Questions About Discernment

How come your order follows the Rule of St. Benedict?


I have been discerning monastic life for almost my entire life, I first went to a monastery when I was three but didn't get the true call to the life until I was twenty seven. I then went to a Benedictine monastery and thought it was good but not "strict enough," so I decided to see the Trappists. So now my question is; how come your order follows the Rule of St. Benedict and not Rance or maybe even the Cistercian Fathers or any Cistercian in history? It seems to me that the Church already has an order that follows the Rule and they're the Benedictines. I actually heard from one Vocation director that they don't even follow the Rule or even the Pope! So, to say the least I have been confused and very disturbed by all this, what are you thoughts?

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I appreciate your trust - and promise to keep your search, your discernment, in my prayer.

The 10th and 11th centuries were a time of renewal within the Church. The Benedictine Order was still very vital, but there were some (like the founders of our Cistercian Order) who felt that something had been lost of the original simplicity and balance of St. Benedict's Rule. Hence the choice to try to return to that by founding a new monastery.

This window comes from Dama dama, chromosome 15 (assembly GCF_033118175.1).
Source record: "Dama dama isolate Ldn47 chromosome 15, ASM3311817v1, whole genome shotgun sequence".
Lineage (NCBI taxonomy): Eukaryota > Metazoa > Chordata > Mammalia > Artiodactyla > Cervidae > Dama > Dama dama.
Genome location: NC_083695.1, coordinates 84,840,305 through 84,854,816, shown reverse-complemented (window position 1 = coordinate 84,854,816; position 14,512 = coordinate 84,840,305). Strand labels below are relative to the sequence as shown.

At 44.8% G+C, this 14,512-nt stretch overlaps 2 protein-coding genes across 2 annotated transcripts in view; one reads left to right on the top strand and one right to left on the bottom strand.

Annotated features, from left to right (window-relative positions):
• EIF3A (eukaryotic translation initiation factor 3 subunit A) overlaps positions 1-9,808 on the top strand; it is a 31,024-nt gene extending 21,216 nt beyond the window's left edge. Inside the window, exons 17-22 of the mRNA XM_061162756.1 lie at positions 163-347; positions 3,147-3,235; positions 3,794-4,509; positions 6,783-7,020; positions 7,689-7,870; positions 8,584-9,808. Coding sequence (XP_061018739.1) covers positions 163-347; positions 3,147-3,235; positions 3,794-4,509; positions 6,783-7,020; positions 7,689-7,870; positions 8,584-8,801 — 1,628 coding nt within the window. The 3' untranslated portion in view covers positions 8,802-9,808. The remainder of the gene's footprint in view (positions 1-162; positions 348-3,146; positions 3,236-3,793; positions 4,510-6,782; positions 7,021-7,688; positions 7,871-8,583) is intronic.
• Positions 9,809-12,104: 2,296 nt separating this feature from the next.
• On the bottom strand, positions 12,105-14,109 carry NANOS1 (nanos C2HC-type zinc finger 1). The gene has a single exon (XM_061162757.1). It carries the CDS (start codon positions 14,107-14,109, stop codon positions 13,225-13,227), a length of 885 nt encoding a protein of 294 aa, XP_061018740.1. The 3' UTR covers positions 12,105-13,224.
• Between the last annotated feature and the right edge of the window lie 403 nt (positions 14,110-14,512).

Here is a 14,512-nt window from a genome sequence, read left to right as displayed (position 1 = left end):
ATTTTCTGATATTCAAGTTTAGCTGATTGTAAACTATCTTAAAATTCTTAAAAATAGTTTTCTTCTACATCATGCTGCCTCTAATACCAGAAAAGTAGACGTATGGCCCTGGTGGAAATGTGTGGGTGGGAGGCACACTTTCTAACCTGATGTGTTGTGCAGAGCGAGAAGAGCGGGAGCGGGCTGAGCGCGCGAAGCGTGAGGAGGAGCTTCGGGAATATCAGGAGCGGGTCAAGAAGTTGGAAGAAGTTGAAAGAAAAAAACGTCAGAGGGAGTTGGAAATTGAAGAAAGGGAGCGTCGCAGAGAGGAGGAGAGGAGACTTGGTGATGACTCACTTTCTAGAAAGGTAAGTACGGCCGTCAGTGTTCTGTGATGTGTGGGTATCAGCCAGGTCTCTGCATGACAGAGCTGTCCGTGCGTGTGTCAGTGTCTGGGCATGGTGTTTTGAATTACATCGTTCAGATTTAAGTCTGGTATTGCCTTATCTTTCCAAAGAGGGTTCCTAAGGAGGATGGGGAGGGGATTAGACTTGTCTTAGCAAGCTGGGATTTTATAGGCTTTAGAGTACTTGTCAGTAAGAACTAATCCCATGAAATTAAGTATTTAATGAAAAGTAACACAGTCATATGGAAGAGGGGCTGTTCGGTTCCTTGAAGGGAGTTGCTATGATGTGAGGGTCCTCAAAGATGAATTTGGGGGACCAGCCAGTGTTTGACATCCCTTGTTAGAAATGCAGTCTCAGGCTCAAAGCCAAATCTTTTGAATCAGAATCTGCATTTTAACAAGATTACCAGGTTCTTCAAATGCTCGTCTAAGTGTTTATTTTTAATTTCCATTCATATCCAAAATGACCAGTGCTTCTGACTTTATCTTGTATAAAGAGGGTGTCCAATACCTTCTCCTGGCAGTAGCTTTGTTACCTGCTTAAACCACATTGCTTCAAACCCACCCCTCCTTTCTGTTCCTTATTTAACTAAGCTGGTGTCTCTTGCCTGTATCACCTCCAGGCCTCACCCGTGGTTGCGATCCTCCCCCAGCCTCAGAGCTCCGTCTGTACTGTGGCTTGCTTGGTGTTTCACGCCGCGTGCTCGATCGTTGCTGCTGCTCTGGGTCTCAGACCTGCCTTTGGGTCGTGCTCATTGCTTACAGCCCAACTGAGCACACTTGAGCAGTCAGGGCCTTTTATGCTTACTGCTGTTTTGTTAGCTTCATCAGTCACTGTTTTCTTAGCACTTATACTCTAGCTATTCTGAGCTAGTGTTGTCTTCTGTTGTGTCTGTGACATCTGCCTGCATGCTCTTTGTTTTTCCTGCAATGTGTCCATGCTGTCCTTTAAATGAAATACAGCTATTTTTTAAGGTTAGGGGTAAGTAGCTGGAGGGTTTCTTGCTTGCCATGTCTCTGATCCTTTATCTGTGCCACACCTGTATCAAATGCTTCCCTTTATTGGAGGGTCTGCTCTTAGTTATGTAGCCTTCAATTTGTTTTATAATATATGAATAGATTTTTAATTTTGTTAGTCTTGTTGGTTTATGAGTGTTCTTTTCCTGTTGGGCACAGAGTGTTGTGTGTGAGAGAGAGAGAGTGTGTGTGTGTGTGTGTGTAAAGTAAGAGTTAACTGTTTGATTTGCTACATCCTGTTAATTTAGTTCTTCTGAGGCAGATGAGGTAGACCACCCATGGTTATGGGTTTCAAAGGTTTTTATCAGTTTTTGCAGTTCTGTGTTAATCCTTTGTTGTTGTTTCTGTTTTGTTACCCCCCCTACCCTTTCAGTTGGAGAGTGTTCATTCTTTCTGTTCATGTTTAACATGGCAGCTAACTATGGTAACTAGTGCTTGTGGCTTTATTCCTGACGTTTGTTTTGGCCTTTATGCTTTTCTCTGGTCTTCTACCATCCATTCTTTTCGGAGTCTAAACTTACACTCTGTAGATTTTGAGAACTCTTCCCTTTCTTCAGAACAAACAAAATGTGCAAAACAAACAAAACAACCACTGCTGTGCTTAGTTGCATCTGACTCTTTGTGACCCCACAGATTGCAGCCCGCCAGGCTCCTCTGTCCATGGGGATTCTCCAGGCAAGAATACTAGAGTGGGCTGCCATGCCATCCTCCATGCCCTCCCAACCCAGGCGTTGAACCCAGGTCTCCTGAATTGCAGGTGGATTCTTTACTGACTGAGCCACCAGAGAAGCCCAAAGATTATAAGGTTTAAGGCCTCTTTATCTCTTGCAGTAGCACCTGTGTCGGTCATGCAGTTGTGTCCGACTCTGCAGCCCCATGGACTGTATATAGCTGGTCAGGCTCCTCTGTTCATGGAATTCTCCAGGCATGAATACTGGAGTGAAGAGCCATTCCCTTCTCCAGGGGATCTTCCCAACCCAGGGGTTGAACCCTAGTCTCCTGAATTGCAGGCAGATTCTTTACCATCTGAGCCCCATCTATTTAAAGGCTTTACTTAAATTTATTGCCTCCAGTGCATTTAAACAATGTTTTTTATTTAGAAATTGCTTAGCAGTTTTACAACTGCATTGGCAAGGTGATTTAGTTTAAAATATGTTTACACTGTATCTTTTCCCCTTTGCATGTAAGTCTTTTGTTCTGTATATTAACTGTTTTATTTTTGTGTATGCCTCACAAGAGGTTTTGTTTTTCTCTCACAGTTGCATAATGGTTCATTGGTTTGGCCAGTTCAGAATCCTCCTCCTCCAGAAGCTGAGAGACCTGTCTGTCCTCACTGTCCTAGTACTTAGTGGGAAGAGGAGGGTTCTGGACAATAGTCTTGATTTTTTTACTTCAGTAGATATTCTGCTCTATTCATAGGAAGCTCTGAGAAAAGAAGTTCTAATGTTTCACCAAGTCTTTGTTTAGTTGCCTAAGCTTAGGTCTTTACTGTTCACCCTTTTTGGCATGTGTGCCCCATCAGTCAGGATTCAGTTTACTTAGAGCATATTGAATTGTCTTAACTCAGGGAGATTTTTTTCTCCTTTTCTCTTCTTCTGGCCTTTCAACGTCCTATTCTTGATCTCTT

In later centuries, due to many things including the sad state of Europe during the time of the Bubonic plague and all the wars going on, there was a falling away from this ideal of our Cistercian founders - and hence various attempts at another renewal. As you mention, one of these was that promoted by Abbot de Rance. He had a special focus on penitential practices (because of all the abuses of his time in history) which was somewhat foreign to the spirit of the founders of Citeaux as I have described above. Their genius was their intuition that the Rule of St. Benedict was a real school of charity (and all the other virtues!) and that its discretion and balance were what made it so.